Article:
I Watched You Disappear by Anya Krugovoy Silver
Recommended by Didi Jackson (Poetry Contributor, Issue 10):
I just finished reading Anya Krugovoy Silver’s collection I Watched You Disappear. Although many poets might write about personal tragedy, Silver tackles the difficulty of the inevitability of death and the irrevocability of living with cancer by weaving Biblical allusions, fairytales, visual art, family narratives, and the raw details of life with such a disease. In this collection, she considers a time when she “had decades / left of sex with somebody wanting [her] body.” In moments like this, she reminds us of the humanness of loss. Her lyrical strength hails in the poems dedicated to the women she had known who died of cancer. In “‘Aren’t we all so brave?’” Silver writes the following about these women:
Because those before us have scattered bravery
like pebbles through the horror, the funneling dark,
knowing we should not lose what makes us human.
Because the well-thumbed stones we eat in terror
turn to wafers in our mouths.
I hear in each poem, in each line, Silver’s compelling voice in which she is not afraid to leave her audience uncomfortable, to write about the ugly reality that so often walks arm in arm with that which is beautiful in life. I admire her strength, her generous and fearless language, her willingness to bring attention to the need for an honest dialogue about cancer, but most importantly, I admire the grandeur of her poetry.
Charmed Particles by Chrissy Kolaya
Recommended by Michelle Ross (Fiction Contributor, Issue 10):
Charmed Particles, published in late 2015 by Dzanc Books, is the story of a rural Midwestern town that becomes divided over the proposal to build a Superconducting Super Collider (SSC) beneath the resident’s homes, schools, and farms. It’s also the story of two families, the Mitals and the Winchesters, who are brought together by the friendship between their two daughters, Meena and Lily, but divided by the SSC proposal. The Mitals emigrated from India so that Abhijat could make a name for himself in theoretical physics, but Sarala finds herself sharing some of the same concerns regarding the SSC as their neighbors. While Randolph Winchester travels the globe as “the last great gentleman explorer,” Rose campaigns against the SSC in hopes of bolstering her career in local politics. This compassionate and intelligent novel strikes an idiosyncratic, earnest tone, which Peter Ho Davies compared to Wes Anderson’s films. I can think of no more apt a comparison. And while Kolaya examines the ways in which people’s differing values give rise to fear and anger that alienate them from one another, she doesn’t take sides, but instead brings deep humanity to all of her characters.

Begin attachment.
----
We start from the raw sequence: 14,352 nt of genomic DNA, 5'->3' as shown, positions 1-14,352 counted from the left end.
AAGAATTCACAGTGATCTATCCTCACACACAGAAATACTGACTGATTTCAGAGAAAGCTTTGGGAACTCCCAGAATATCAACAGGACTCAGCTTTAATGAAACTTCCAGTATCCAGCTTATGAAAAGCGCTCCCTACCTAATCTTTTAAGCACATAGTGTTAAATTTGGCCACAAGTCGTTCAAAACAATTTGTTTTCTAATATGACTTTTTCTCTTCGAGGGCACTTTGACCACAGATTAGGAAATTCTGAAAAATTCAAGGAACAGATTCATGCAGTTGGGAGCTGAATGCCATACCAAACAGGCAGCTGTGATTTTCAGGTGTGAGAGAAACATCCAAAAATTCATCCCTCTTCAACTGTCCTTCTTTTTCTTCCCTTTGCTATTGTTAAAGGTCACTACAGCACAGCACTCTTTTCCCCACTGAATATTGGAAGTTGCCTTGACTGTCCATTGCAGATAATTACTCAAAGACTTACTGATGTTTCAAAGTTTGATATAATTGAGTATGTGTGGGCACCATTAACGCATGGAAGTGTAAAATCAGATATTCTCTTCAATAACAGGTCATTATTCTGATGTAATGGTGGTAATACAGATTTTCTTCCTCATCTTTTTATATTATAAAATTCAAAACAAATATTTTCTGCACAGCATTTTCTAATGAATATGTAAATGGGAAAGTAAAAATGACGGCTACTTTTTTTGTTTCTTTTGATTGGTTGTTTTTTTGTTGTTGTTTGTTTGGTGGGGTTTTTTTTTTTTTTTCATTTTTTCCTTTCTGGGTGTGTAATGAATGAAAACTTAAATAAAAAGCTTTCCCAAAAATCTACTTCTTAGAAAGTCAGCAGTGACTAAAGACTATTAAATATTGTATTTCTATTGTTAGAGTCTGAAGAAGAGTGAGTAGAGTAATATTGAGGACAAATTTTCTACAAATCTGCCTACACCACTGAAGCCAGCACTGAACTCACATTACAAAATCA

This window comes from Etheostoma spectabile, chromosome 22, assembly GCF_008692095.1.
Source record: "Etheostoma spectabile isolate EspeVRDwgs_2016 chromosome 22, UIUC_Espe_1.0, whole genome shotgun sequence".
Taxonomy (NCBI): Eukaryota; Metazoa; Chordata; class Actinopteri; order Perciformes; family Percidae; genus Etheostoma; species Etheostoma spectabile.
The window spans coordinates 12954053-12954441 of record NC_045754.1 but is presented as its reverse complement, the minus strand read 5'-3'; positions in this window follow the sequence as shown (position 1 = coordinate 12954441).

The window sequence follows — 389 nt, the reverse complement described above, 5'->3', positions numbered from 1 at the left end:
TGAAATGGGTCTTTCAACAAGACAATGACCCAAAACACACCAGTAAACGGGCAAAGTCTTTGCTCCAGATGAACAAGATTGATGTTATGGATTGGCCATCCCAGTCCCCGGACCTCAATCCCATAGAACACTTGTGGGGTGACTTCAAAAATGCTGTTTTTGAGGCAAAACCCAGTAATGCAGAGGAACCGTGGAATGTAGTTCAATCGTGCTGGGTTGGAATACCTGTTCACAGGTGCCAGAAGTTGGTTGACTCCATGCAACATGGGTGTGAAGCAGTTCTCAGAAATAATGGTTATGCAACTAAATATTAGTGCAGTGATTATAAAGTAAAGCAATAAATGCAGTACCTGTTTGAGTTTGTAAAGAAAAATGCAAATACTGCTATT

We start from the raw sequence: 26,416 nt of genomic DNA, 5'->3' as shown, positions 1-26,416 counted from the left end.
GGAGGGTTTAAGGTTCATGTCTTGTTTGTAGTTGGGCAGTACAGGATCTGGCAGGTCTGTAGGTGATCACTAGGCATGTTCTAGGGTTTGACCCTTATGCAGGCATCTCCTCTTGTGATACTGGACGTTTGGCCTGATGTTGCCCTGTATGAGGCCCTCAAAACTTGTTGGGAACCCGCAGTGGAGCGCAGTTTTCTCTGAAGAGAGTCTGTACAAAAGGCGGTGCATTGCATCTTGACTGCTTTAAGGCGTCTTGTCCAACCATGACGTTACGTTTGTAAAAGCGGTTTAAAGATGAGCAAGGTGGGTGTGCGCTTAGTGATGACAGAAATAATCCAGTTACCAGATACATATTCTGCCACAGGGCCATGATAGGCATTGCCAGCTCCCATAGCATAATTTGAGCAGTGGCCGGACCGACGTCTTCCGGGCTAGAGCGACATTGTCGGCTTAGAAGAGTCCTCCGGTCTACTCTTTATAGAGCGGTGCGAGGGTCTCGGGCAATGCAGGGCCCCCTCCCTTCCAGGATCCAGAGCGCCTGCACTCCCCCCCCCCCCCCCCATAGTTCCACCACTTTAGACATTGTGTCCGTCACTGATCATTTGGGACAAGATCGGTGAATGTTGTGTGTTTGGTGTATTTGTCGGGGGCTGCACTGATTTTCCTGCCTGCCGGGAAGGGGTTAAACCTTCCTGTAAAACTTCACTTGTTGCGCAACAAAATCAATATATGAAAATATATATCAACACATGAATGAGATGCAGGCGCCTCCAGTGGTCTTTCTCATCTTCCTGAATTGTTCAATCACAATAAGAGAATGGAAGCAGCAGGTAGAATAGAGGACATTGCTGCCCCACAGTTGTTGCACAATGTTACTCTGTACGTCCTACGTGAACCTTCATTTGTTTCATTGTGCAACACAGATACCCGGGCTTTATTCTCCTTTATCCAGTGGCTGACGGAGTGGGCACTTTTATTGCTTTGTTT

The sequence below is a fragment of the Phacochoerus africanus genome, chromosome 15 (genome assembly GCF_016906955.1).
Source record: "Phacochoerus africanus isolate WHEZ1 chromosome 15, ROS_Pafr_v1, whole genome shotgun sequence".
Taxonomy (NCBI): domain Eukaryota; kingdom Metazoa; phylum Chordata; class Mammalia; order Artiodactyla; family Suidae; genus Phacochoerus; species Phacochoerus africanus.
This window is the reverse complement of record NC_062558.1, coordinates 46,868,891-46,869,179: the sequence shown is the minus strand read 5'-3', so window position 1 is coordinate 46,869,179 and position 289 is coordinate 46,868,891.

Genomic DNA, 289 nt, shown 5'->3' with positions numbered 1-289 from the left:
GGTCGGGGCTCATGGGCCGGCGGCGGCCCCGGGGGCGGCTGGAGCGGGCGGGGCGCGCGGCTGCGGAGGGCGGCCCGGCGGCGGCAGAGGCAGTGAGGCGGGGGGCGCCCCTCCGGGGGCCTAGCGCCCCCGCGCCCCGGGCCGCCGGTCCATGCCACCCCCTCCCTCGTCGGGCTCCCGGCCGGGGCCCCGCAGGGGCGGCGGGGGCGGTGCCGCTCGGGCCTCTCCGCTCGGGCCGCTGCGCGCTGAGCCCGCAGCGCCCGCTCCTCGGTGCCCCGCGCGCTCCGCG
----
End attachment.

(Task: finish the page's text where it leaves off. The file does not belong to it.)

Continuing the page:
High Dive by Jonathan Lee
Recommended by Jennifer Acker (Editor in Chief):
This astonishingly good novel by New York-based British writer Jonathan Lee was inspired by a real event, the 1984 IRA bombing of the Grand Hotel in Brighton, England, but it far exceeds breathing compassionate life into history. Though we see in action the main characters—Belfast-born bomber Dan, hotel deputy manager Moose, and Moose’s daughter Freya— for only months or short years, the trajectories of their whole lives are skillfully, absorbingly rendered. Lee’s sentences reveal a novelist finely tuned to his characters’ intricate psychologies and pulsing environments. There is exquisite ache on every page.
Wide Sargasso Sea by Jean Rhys
Recommended by Aleksandra Burshteyn (Editorial Assistant):
Antoinette, Marionette, Bertha: would a rose by any other name smell as sweet? Sweeter, as it turns out, by some names than by others. Bertha Mason was the woman posterity knew until Jean Rhys wrote Wide Sargasso Sea and gave us Antoinette Mason. In a slim volume with the literary force of a hurricane, Rhys makes Antoinette into a person with a past, with subjectivity, with a consciousness of her own. Like Charlotte Brontë’s Jane Eyre, she is now allowed to tell her story: and what a tragic, passionate, compelling and un-put-down-able tale it is. The island setting is hauntingly beautiful; the narration is full of startlingly powerful pronouncements—“My father, visitors, horses, feeling safe in bed—all belonged to the past”; the characters, vibrantly vivid and simultaneously opaque, are unforgettable. Everything in this novel is close to the skin, humming beneath the sentences: it begs to be read again, and again, and again, so begin your journey now.
Keeping an Eye Open: Essays on Art by Julian Barnes
Recommended by Ben Shattuck (Nonfiction Contributor, Issue 10):
I dog-eared 83 of the 272 pages in this book of 17 essays. It was the closest thing I had to applauding Barnes. Alone in my painting studio, encountering certain passages, I folded, folded, folded, for nothing other than praise. “All Realism is essentially corrective,” he writes in Courbet: It’s Not Like That, It’s Like This. “Bonnard’s last completed painting was Almond Tree in Blossom,” he writes in Bonnard: Marthe, Marthe, Marthe, Marthe. “The tree was in his own garden… On the day of his funeral, 23rd January 1947, snow fell on the pinkish brightness of the almond, as it did on the yellow brightness of the mimosas. Quite obviously, Nature was bidding farewell not to a groveling servant but to a passionate lover. What, out of interest, did Nature do for Picasso when he died?” You see these (usually 19-century, usually French) paintings one way, and then, reading on, you see them another. His opening essay, Gericault: Catastrophe into Art, is my favorite essay of the year. I’d be a fool to discuss the beauty of the book’s sentences from the person who gave us Sense of an Ending. What a gift to the art world.